Tough Question #3: Collaboration – a Christian responsibility?

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Something that has troubled me in recent years is the degree to which Christian schools collaborate and work together for the greater good. I have become increasingly concerned as the recent North American recession has brought a few things to greater light. Declining enrollment and budget shortfalls (due in some part to the troubled economy) should be encouraging us to work together even more for a common vision of Christian education.  I am deeply saddened when I’ve learned that some schools would rather maintain identity and pride of place than do what is best for families and students, and ultimately, the kingdom. Sometimes this is a parent problem and sometimes a board/administration problem.

A friend was recently telling me about how, due to low numbers, he was unable to offer a particular athletic program. His solution was to check with two other local Christian schools so see if his students could join with their team. The other two schools were fine with students coming over and joining their teams. When my friend offered these options to the parents, some parents were angry and said that their children would never join the other Christian school teams. One can only speculate – did old athletic rivalry mean that much to the parents that they would rather deny their children an opportunity, as opposed to letting them play for that rival Christian school? Aren’t we supposed to be on the same team? The same parents would not have a problem with their children playing on city recreation teams or “traveling” teams, but wouldn’t join another Christian school team! I was incredulous, but my friend insisted he was not making this up.

Perhaps even more dramatic examples occur when schools lose enrollment over a number of years, yet refuse to have their students join with another larger Christian school nearby. They cut programs and opportunities for students, try to sell parents on the personal, small school aspect, but largely end up offering an inferior education and ask enormous sacrifices of their teachers and administrators – low pay, little or no professional development, and heavy workloads. This is not excellence – these schools are bleeding to death, yet refuse to collaborate or close doors.

We are dealing with issues of pride and a lack of stewardship in these situations. Don’t get me wrong; small schools can be vibrant and wonderful places. But if pride of place and identity gets in the way of what is best for kids and the nurturence of their faith,  I believe we are better stewards if we seek to share our resources for the common good rather than prop up something that is not excellent. If we can’t offer our best, it is time to look in the mirror, acknowledge it isn’t working, swallow our pride, and join forces with others to better advance the kingdom.


Filed under board governance, change, leadership, stewardship

4 responses to “Tough Question #3: Collaboration – a Christian responsibility?

  1. Excellent thoughts, Dan. One thing to remember is, sometimes the very things that make our Christian schools strong (or helped them to survive) also make it difficult to collaborate with the greater community. Christian school supporters generally have deep institutional pride, some come from families who have supported the school for generations, almost all fully commit with their finances, many volunteer and a surprising number lead. Employees also tend to identify just a bit stronger with their own school than with the entire Christian school movement.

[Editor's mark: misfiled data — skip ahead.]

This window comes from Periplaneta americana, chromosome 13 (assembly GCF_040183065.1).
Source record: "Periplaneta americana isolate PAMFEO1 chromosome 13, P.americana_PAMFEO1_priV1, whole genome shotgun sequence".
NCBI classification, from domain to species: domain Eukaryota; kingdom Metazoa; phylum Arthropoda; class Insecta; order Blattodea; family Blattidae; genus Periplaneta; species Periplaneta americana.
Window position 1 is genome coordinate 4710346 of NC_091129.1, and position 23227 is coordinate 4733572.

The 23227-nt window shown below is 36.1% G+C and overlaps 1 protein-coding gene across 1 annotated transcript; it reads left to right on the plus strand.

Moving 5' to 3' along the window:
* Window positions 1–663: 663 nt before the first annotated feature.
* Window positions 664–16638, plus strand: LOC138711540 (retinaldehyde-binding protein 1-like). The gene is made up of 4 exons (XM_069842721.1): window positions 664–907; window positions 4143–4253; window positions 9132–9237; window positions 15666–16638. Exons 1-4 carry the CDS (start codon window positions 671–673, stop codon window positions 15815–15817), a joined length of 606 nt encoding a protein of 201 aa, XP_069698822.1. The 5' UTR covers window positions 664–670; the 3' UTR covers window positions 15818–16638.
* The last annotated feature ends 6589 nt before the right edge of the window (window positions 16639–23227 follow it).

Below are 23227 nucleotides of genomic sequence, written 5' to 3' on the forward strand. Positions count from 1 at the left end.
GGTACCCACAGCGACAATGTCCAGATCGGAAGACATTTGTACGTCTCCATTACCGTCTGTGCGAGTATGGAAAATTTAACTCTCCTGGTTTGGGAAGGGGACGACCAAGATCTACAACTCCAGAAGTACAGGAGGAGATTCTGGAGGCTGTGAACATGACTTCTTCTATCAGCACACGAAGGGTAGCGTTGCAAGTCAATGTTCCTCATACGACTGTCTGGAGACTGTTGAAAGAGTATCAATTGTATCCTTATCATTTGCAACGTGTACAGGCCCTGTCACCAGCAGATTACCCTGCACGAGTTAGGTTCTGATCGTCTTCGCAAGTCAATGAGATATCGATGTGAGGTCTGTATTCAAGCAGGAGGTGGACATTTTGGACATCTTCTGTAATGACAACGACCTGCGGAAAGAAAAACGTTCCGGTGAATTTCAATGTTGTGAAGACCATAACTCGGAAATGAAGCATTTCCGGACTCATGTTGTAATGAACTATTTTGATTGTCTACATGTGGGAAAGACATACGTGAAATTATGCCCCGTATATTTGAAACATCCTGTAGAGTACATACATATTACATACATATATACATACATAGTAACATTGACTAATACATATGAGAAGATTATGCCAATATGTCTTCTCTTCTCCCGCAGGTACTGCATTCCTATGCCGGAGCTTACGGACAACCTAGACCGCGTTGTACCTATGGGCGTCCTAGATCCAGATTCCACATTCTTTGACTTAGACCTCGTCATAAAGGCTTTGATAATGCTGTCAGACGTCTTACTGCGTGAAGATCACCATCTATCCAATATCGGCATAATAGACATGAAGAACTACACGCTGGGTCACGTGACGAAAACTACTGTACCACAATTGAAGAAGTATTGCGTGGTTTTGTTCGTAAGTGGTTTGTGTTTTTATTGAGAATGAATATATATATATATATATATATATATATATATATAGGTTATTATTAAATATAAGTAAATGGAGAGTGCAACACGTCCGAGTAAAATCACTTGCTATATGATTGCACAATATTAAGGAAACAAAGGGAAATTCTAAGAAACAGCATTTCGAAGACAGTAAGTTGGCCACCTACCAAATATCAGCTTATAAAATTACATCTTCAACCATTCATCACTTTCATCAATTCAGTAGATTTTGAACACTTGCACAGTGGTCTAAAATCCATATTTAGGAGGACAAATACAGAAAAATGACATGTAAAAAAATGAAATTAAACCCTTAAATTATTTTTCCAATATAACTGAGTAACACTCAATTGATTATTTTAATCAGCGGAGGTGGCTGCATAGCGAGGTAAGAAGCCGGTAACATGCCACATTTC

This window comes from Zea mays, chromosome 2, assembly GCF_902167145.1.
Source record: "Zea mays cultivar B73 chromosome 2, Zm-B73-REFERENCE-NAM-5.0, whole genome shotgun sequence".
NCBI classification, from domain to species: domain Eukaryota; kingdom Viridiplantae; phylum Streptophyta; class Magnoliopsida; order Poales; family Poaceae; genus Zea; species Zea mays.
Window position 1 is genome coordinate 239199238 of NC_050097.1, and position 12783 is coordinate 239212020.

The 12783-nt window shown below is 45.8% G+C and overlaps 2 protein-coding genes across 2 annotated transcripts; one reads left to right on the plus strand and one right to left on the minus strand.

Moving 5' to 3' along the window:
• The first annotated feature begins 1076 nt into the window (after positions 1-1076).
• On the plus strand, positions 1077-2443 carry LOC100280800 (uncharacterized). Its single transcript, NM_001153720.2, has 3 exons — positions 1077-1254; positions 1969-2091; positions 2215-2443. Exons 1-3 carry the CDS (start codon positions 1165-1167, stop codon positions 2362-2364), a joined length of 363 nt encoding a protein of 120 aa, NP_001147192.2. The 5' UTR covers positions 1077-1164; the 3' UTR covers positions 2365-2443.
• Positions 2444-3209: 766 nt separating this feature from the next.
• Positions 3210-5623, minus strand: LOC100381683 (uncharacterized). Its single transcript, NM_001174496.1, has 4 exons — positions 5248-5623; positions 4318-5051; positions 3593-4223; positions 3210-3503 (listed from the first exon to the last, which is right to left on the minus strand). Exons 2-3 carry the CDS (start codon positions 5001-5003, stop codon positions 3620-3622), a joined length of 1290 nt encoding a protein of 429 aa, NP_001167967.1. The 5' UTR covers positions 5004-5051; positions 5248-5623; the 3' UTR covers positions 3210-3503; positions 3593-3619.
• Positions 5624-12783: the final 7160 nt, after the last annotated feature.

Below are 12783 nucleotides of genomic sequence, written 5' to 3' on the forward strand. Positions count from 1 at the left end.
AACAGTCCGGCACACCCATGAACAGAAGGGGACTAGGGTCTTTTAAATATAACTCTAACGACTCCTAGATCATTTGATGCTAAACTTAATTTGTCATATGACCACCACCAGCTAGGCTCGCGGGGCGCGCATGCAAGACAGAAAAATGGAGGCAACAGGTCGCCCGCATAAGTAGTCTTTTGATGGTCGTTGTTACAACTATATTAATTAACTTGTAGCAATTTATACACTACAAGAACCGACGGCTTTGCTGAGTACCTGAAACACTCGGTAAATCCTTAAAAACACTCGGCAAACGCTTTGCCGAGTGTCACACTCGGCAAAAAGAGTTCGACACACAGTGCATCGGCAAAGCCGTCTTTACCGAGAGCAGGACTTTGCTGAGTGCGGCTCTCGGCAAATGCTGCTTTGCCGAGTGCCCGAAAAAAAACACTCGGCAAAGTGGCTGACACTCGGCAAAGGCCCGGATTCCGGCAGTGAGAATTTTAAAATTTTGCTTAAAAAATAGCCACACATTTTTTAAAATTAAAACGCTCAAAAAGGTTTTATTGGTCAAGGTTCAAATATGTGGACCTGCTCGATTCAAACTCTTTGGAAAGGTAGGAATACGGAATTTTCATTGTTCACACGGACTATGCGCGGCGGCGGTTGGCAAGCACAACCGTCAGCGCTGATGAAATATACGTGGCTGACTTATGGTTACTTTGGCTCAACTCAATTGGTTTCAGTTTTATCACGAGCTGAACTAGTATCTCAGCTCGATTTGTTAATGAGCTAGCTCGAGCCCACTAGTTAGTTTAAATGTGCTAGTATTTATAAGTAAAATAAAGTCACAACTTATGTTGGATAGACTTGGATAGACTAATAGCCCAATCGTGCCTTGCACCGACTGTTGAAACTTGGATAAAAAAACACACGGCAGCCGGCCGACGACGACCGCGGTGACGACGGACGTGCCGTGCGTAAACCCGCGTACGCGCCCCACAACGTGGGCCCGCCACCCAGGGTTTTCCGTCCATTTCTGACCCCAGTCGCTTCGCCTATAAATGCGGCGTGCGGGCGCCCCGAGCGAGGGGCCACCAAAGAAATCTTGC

Redirecting commitment from a Christian school to a sense of the greater good for Christian education is quite a process. It takes time, and a whole lot of effort.

    • Bob Van Wieren

      As I read Dan’s comments about collaboration, which I largely agree with, I kept saying,”Yes, but…” One of my “buts” was similar to Vince’s. Vince lived a merger of schools and understands the institutional pride and generational support.

      I lived through the closure of a school also, and an attempted merger. The “but” in this case was the lack of understanding that there was a deep commitment on the part of many parents to bring a Christian education to a community that they believed needed it, even though they could not afford it. There was also a lack of understanding that some parents wanted their children to be nurtured in an atmosphere of ethnic, racial, and economic diversity. So the school was closed, but the parents who wanted their children to continue to learn in a diverse Christian community reopened the school in the same building. Yes, the teachers took a big pay cut, but they too were committed to bringing Christ in education to this diverse community. And the teachers have done a great job of making smaller better–truly so, not just in words. These teachers have found ways to continue to make professional development vibrant so they can provide God’s kids with the best.

      So yes, I agree with Dan that we have to collaborate as Christian schools. But maybe, sometimes, that collaboration has to come in ways that help the “bleeding” school remain open so it can provide a Christ-centered education to communities that otherwise cannot afford one for their children.

  2. Adrian Guldemond

    I think the time has come to encourage a wider discussion on the critical issues raised by Dan. While Bob’s example is relevant, it is a rare ocurrence, at least in Canada. The attitudes described by Dan and Vince are more normal. Perhaps we ought to investigate why our core supporters have such a generous local focus, but have little interest in the big education picture. The mindset is probably not an accident.

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